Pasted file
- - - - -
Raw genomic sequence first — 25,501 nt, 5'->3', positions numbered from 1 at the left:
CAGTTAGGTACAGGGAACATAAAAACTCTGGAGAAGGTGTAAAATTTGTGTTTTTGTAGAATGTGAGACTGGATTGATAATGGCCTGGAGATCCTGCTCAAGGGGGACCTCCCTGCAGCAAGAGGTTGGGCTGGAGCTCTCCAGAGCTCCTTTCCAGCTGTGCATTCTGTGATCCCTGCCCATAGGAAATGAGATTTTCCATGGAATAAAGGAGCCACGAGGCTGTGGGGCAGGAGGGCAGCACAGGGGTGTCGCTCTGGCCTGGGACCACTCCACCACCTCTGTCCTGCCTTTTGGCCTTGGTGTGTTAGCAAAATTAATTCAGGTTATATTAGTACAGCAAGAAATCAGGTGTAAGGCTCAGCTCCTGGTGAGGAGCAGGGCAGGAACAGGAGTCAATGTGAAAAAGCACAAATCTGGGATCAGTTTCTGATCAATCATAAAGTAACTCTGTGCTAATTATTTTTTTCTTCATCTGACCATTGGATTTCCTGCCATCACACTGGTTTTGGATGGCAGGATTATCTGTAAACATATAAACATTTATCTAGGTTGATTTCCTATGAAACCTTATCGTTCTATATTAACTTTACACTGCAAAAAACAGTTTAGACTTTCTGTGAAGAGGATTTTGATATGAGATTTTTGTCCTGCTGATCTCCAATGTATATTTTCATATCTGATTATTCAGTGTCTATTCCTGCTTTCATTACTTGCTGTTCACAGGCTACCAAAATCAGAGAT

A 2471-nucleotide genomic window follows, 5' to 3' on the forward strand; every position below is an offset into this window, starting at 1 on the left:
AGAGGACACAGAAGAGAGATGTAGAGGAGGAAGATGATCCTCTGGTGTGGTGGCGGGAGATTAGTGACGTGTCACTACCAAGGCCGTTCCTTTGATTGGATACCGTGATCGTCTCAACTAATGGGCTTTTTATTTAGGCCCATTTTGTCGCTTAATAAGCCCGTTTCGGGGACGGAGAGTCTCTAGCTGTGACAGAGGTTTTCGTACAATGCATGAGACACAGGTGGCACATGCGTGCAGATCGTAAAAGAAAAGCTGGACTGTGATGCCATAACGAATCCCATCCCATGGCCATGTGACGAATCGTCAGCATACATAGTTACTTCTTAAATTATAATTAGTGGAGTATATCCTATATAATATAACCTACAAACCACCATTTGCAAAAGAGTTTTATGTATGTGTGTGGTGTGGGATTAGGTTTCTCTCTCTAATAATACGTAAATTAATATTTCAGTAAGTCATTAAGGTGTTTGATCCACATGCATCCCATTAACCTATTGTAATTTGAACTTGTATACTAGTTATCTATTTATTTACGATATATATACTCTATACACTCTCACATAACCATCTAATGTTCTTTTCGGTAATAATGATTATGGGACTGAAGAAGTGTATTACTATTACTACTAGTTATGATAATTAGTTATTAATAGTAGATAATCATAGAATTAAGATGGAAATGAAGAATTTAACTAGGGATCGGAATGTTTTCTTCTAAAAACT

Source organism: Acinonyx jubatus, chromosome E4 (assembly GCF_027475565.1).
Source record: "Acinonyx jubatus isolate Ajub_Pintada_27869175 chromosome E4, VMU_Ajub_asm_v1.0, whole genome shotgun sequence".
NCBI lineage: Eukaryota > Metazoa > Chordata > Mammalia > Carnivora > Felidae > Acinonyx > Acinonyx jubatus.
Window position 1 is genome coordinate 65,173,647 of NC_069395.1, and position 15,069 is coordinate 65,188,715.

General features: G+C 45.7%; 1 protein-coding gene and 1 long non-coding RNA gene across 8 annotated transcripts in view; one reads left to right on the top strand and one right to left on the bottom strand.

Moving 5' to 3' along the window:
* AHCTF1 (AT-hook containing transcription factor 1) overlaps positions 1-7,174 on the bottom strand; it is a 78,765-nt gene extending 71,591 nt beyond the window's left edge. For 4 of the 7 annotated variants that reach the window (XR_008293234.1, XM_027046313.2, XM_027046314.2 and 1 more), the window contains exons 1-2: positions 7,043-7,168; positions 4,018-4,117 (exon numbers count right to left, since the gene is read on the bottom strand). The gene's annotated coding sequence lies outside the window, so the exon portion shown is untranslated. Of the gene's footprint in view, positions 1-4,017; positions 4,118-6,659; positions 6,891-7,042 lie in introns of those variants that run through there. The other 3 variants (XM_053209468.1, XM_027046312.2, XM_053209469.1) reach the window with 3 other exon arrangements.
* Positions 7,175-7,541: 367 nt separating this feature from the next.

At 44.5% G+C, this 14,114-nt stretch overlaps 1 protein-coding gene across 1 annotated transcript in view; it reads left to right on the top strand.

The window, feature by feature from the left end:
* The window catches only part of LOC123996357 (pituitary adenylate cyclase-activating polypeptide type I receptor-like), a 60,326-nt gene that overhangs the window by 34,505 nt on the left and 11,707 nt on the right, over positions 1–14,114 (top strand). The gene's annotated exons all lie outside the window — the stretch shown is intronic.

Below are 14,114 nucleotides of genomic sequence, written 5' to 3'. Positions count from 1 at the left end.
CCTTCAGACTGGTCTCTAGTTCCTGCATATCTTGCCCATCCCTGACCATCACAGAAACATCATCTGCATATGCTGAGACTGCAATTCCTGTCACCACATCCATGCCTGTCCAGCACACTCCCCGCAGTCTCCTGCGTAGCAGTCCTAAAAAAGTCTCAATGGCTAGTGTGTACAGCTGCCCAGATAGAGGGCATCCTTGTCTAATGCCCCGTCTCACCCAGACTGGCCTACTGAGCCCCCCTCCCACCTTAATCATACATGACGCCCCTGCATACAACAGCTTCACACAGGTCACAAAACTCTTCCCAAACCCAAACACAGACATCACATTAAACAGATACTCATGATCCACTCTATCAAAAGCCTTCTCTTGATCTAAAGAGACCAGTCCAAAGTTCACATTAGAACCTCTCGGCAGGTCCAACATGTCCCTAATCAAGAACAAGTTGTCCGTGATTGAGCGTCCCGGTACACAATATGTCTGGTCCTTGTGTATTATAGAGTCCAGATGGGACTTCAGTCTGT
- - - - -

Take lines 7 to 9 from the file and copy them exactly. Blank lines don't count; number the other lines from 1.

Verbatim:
NCBI lineage: Eukaryota > Metazoa > Chordata > Mammalia > Carnivora > Felidae > Acinonyx > Acinonyx jubatus.
Window position 1 is genome coordinate 65,173,647 of NC_069395.1, and position 15,069 is coordinate 65,188,715.

General features: G+C 45.7%; 1 protein-coding gene and 1 long non-coding RNA gene across 8 annotated transcripts in view; one reads left to right on the top strand and one right to left on the bottom strand.